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View from the Hill Blog: Talk is Cheap & Speculation is Cheaper
 

By Grace Boatright, National Grange View From The Hill Blog (11/18/11)

  NOVEMBER 19, 2011 --

The Joint Select Committee on Deficit Reduction, or as I like to call them- the Not So Super Committee, has until Wednesday of next week to finally submit their proposal for slashing $1.2 trillion from the nation’s 10-year deficit. As predicted by the media, most of Washington, and all 2nd graders, things are not progressing well and the committee will most likely fail to produce a complete proposal by their aforementioned deadline. Conservatives have re-proposed the balanced budget amendment, and it will likely be taken up for a vote as early as today. However, most legislative activity has come to a screeching halt as legislators wait to see just what the Super Committee’s proposal will contain. In other words, they want to know just how little money they will be expected to work with once budget talks finally come to an end…or fail altogether…again. One such issue that has been placed on the backburner is the new 2012 Farm Bill. Though we don’t know what it will contain, there have been some pretty good clues and just about every interest group in the country has taken some kind of action to help swing things their way.

With the natural punctuality of Washington, the House and Senate Agriculture Committees missed a November 1st deadline to make policy recommendations to the Super Committee. These recommendations would have specified how to cut their $23 billion from the farm bill. Then again, they had previously sent letters to the committee and some cuts seem inevitable anyway, such as direct cash payments to producers, which is supposed to save about $40 billion. What safety net will replace that isn’t so certain and numerous proposals have already been made in that regard. In response to the rumor about cuts to clean energy programs, renewable energy groups have already banned together to form the new Ag Energy Coalition. As these programs create jobs and help spur economic development, you would assume this isn’t a good time to lose them. Conservation programs and the nutrition title are also in the chopping block, but unlike the true agriculture titles, both can only be cut by a maximum of 2% under the agreement.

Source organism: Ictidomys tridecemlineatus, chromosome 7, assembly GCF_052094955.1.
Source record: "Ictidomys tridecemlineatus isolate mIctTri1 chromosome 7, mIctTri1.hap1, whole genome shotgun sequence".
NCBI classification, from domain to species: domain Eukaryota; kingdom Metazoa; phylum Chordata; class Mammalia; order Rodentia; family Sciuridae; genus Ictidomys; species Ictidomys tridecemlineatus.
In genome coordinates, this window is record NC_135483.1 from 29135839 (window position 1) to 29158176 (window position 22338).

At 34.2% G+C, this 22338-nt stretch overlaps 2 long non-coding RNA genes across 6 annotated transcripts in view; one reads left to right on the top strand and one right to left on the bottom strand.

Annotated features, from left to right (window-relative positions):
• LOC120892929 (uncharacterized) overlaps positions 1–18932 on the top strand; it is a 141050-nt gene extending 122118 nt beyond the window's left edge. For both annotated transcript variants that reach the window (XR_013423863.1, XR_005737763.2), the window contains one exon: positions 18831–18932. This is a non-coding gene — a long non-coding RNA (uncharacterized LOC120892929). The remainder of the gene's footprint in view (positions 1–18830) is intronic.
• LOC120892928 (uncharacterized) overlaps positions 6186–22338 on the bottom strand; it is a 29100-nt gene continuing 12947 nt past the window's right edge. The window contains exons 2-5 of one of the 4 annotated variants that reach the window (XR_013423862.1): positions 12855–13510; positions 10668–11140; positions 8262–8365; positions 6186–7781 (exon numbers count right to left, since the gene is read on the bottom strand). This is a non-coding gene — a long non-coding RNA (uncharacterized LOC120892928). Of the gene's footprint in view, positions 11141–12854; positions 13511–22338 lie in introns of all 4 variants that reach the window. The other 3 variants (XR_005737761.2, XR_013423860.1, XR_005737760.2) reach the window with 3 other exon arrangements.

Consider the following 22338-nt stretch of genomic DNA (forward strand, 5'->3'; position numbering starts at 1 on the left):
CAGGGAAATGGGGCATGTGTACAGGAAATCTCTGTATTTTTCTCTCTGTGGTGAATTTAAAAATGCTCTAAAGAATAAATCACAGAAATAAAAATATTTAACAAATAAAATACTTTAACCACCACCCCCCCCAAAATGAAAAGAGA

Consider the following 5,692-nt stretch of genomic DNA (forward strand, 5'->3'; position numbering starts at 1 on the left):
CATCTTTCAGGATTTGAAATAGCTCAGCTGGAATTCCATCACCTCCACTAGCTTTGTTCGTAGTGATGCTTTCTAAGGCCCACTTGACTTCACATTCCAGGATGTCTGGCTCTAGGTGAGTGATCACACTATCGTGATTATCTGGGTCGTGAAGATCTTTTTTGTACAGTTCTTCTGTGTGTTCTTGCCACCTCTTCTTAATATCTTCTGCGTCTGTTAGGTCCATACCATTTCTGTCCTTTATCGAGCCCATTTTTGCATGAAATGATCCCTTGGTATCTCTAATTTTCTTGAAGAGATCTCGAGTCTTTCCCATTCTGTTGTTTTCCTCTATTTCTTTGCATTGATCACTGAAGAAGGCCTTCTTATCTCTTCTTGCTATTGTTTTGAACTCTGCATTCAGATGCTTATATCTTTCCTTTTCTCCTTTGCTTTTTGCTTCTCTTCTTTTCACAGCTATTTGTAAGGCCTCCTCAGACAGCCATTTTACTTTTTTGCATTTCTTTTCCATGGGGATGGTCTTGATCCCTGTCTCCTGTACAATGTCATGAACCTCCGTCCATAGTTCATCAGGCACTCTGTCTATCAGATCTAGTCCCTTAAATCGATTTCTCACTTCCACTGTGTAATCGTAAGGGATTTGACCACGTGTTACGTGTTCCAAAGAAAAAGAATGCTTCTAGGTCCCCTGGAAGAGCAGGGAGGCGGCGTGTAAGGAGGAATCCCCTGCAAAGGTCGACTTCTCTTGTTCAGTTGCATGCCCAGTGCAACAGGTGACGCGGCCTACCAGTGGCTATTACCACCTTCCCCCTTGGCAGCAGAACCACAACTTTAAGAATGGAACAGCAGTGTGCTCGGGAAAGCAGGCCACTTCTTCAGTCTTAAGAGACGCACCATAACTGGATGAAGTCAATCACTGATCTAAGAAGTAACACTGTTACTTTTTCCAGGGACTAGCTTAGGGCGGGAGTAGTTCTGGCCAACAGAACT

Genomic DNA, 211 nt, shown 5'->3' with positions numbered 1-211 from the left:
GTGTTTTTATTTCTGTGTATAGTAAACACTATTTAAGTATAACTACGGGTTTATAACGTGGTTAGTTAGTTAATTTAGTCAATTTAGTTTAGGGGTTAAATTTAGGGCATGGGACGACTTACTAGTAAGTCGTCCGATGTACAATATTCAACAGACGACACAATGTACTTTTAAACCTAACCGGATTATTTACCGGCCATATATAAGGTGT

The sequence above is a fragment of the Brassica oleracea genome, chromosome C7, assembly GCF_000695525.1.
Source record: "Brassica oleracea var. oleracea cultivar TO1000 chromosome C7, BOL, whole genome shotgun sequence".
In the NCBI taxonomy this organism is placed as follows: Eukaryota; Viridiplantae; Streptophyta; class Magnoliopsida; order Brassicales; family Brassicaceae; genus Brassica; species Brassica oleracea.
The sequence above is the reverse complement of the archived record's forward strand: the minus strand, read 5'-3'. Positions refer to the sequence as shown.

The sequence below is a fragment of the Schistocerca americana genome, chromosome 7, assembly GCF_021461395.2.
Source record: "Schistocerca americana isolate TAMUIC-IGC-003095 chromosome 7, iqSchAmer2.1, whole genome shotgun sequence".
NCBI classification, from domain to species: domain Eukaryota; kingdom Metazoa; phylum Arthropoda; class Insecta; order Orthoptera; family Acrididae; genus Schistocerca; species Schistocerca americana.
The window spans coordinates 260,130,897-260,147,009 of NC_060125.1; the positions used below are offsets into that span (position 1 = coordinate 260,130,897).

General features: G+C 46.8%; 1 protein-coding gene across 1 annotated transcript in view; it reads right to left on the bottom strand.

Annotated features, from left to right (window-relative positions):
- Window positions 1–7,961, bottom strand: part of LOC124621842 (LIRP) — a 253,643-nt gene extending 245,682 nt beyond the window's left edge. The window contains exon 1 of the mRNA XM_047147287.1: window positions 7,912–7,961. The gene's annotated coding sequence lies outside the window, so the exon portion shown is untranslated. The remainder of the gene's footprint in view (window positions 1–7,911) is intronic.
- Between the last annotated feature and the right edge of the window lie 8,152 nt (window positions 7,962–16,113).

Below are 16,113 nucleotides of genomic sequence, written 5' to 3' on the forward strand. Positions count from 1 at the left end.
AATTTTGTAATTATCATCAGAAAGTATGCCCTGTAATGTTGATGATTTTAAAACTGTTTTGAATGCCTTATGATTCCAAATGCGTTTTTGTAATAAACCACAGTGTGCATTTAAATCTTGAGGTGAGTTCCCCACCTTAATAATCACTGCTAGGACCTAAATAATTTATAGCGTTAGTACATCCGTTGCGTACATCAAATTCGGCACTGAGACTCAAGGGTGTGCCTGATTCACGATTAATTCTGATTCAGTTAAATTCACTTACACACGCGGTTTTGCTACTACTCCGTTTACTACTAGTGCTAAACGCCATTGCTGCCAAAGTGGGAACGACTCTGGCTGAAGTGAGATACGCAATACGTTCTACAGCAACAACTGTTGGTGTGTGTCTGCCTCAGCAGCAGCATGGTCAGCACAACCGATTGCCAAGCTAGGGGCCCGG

Going back to safety nets for producers, an interesting piece contained in the Super Committee’s draft bill is a new revenue insurance idea. It would grant producers more protection by installing a county-based standard to cover losses not insured by a producer’s personal crop insurance policy. However, those residing in larger counties with a different assortment of problems haven’t quite warmed up to this idea and are seeking more of an individualized, farm-based approach. These opponents will probably get their wish as this revenue program, according to the CBO, is too expensive if agriculture is to keep its other safety net programs and policies, such as countercyclical aid. Countercyclical aid is an economic term used to describe how government can sometimes affect certain industries by helping alleviate price demands when they go too high or spurring them when they go too low. It’s the government’s way of intervening on the business cycle.

So no definite measures have been taken regarding farm bill specifics, but just to add to everyone’s anxiety, there’s also the fact that many ag groups are hoping to attach the farm bill to the committee’s deficit reduction plan in order to avoid floor amendments. However, many interest groups are trying to do the same with many other pieces of legislation as well; making the line to see Santa pretty long this year. I’m predicting that these ag groups will have a better chance of getting heard thanks to Max Baucus. Baucus is a member of the Super Committee, sits on the Senate Agriculture Committee, is Chairman of the Finance Committee, and is from Montana- that’s about as influential as we could hope for these days. I included his legacy to Montana because like every past farm bill struggle, regional interests are as much an issue as federal interests and Montana is still very much a rural/agricultural state. In addition, it’s worth noting that aside from ranching, wheat is Montana’s most plentiful and profitable commodity. It’s also worth mentioning that rice, cotton, and wheat probably have the most to gain from countercyclical aid programs…but I’m not making predictions.

Overall, everything we hear should be taken with a grain of salt until the Super Committee finally releases its proposal for Congress to vote on. That vote is supposed to be taken in December but if the Super Committee doesn’t meet its deadline, that deadline will most likely be null and void as well. Farm bill specifics have been kept very secret thus far and I’m not betting on anything before next Wednesday.

P.S. Sorry about the lack of blogs the past couple of weeks. National Grange staff have been away at our annual 10-day Convention in Tulsa, OK. This blog officially represents my first collective thought since our return.

- Grace Boatright
National Grange Programs Assistant

 
 
 
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